But tonight is different.

Another shooting star! The forest canopy rustling in the night breeze below sounds like rain, but, amazingly, the December sky is clear.

Sometime around 3:30 a.m., a drum begins to beat. Maya elders are leading a procession through the trees to perform the solstice ceremony. I know I should go (I don’t want to miss anything!), but I also don’t want to miss the show above me. So I remain in my sleeping bag, glued to the sky.

Maya elders lighting candles during the solstice ceremony. (Photograph by Joshua Berman)

That, after all, is where it all began. The sky.

Dr. Jaime Awe, who organized this event and who has excavated and studied the city of Caracol for four decades, told me that the Maya were among the world’s first astronomers. “They recorded the cycles of the sun, Venus, the Milky Way, the moon, and certainly recorded the solstices and equinoxes,” Awe said.

There are other celebrations and ceremonies going on tonight throughout the neighboring Maya regions of Guatemala, southern Mexico, and western Honduras. Some are massive concerts with international rock stars, bright lights, loud music, and enormous crowds of revelers.

But the scene at Caracol is quiet and subdued, and I cannot think of any place I’d rather be.

The scene at Caana, Sky Temple, on the final day of the Maya Long Count calendar. (Photograph by Joshua Berman)

Once more, I think about getting up and following the music and fire light down the steep steps and through the trees, but the cool, pre-dawn air stops me. Besides, I reason, I was there for the opening ceremony that took place on this pyramid six hours ago as the sun dipped into the Chiquibul Forest Reserve, which extends into the Petén wilderness of nearby Guatemala.

As I stood snapping photos of the sunset, a group of Maya elders wearing a mix of Maya textiles and Western garb appeared below, and, without fanfare, climbed the sacred temple carrying candles and copal incense. In ancient times, only religious leaders and rulers were allowed to enter, but today the space has been opened to priests and pilgrims.

Though I didn’t understand the Q’eqchi Mayan being spoken, I felt the power of the moment as they lit candles, crossed themselves, said their prayers, and made their offering.

As I looked around, I realized everyone there felt the power of the moment in some way. One woman put down her camera and wiped tears from her eyes.

At first, nobody translated or explained what was happening. Then Tim Mesh, an anthropologist from the University of Florida, spoke up.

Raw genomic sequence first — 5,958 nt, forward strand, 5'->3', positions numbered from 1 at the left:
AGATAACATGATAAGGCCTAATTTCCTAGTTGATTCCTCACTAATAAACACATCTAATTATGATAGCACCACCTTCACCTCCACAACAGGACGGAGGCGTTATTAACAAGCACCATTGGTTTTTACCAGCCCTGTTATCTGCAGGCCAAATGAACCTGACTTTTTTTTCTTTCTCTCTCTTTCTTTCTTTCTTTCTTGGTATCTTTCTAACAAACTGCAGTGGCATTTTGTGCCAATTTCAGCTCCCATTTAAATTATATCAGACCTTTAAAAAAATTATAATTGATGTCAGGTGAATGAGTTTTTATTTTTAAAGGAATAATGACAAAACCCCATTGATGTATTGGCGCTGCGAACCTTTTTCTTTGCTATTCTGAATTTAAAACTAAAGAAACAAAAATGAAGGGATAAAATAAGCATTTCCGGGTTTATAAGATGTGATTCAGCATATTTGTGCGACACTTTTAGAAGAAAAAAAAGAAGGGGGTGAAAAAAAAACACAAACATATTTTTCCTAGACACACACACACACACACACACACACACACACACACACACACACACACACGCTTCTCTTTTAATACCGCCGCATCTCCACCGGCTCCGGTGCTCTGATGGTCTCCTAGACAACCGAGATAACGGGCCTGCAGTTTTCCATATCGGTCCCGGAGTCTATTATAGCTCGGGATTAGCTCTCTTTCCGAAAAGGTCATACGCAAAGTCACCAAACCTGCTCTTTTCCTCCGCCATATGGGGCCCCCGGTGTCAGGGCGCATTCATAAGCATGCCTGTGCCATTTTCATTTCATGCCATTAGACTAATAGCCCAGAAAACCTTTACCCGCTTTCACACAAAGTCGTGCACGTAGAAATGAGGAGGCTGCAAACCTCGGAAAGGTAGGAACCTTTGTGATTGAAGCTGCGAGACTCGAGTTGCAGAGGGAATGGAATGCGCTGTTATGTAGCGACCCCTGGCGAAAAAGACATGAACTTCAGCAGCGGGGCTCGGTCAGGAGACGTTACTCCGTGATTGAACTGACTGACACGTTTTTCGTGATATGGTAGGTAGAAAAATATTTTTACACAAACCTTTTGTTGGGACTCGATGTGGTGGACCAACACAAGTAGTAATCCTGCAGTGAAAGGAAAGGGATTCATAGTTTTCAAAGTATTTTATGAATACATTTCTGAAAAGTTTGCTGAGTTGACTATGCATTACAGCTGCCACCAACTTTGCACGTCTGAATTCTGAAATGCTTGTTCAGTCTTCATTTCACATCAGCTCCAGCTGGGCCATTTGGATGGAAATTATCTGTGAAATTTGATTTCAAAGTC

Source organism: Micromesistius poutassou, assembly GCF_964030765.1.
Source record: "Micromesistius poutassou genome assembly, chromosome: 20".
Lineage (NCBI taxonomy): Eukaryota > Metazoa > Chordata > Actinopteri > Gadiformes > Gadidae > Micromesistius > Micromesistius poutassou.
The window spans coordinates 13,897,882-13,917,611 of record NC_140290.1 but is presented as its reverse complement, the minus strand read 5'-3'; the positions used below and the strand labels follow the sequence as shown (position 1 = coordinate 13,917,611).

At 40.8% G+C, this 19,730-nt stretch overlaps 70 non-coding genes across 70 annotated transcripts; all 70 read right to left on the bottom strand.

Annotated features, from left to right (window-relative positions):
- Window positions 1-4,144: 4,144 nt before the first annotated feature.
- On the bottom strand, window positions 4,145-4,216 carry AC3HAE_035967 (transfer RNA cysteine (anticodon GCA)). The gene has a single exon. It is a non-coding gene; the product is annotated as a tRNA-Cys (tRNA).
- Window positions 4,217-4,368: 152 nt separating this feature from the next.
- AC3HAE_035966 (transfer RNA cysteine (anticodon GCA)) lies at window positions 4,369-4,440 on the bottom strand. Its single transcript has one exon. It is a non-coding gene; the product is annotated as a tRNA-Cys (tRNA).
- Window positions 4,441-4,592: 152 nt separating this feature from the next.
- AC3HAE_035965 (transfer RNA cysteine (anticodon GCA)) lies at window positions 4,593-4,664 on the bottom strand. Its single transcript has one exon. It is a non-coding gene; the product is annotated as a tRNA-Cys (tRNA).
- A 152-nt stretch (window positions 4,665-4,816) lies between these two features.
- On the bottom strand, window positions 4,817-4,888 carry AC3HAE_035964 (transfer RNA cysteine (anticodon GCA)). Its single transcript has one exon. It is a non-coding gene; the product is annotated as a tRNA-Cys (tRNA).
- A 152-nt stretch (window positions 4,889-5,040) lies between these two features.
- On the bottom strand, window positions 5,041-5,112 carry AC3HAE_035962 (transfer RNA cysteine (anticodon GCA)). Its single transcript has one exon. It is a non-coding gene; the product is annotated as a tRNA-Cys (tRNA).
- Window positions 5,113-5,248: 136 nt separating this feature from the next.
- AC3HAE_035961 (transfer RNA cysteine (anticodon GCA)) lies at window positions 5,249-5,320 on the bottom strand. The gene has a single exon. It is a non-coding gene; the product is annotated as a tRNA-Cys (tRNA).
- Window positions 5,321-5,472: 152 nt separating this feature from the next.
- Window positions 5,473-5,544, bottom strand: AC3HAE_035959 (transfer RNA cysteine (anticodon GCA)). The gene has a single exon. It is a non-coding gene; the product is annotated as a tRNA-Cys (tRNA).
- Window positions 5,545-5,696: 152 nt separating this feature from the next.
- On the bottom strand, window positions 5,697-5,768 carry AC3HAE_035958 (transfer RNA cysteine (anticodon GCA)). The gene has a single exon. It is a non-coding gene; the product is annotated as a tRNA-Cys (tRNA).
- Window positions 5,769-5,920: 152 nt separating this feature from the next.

Travelers witness the dawn of the new era from Caana. (Photograph by Joshua Berman)

“They are asking permission from their ancestors.” He explained that this is done before entering any sacred site to allow the ancient spirits to join us. Then, later, in the morning, they will perform a closing ceremony to send the spirits back to their realm.

Later, I found a small patch of stone, once a sacred chamber for Maya royalty, and rolled out my sleeping bag. The half moon began its descent, chasing the sun into the trees and leaving one of the clearest, most humbling skies I had ever seen.

They lit the candles and incense and invited us to light ours and place them on the stone. As the sky darkened and the candles burned, a man played a beautiful Native American melody on a wooden flute, adding to the dusky jungle cadence of birds and insects. Eventually, everyone descended — except me.

My vigil carries on as I drift in and out of sleep. As morning approaches, I awake to the throaty grunts of howler monkeys, carrying across the canopy from several directions.

The prospect of seeing the sun rise urges me to my feet. I stand up, stretch the hard rocks out of my back, and watch.

A narrow band of yellow appears between forest and firmament. Pink streaks, like an aurora, beam upward as the final star disappears.

As I stand there watching another day break over the horizon, I am reminded of something Dr. Awe told the assembled crowd last night: “Nothing is ending. It’s a new beginning for all cultures under the sun.”

Joshua Berman is the author of Maya 2012: A Guide to Celebrations in Mexico, Guatemala, Belize, and Honduras. Learn more about his work on his website, JoshuaBerman.net.


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#455976 - 01/22/13 03:24 PM Re: Seven Reasons Why the World Won’t End This Week [Re: Marty]
Marty Online   happy

Video: A Night on Sky Temple: Honoring the Maya Long Count in Belize

In 2012, a major 5,000-year-old cycle of the Maya Long Count calendar came to completion. The entire Maya region -- southern Mexico, Guatemala, Belize, parts of Honduras and El Salvador -- marked the event with a year full of festivities, celebration, and ceremony.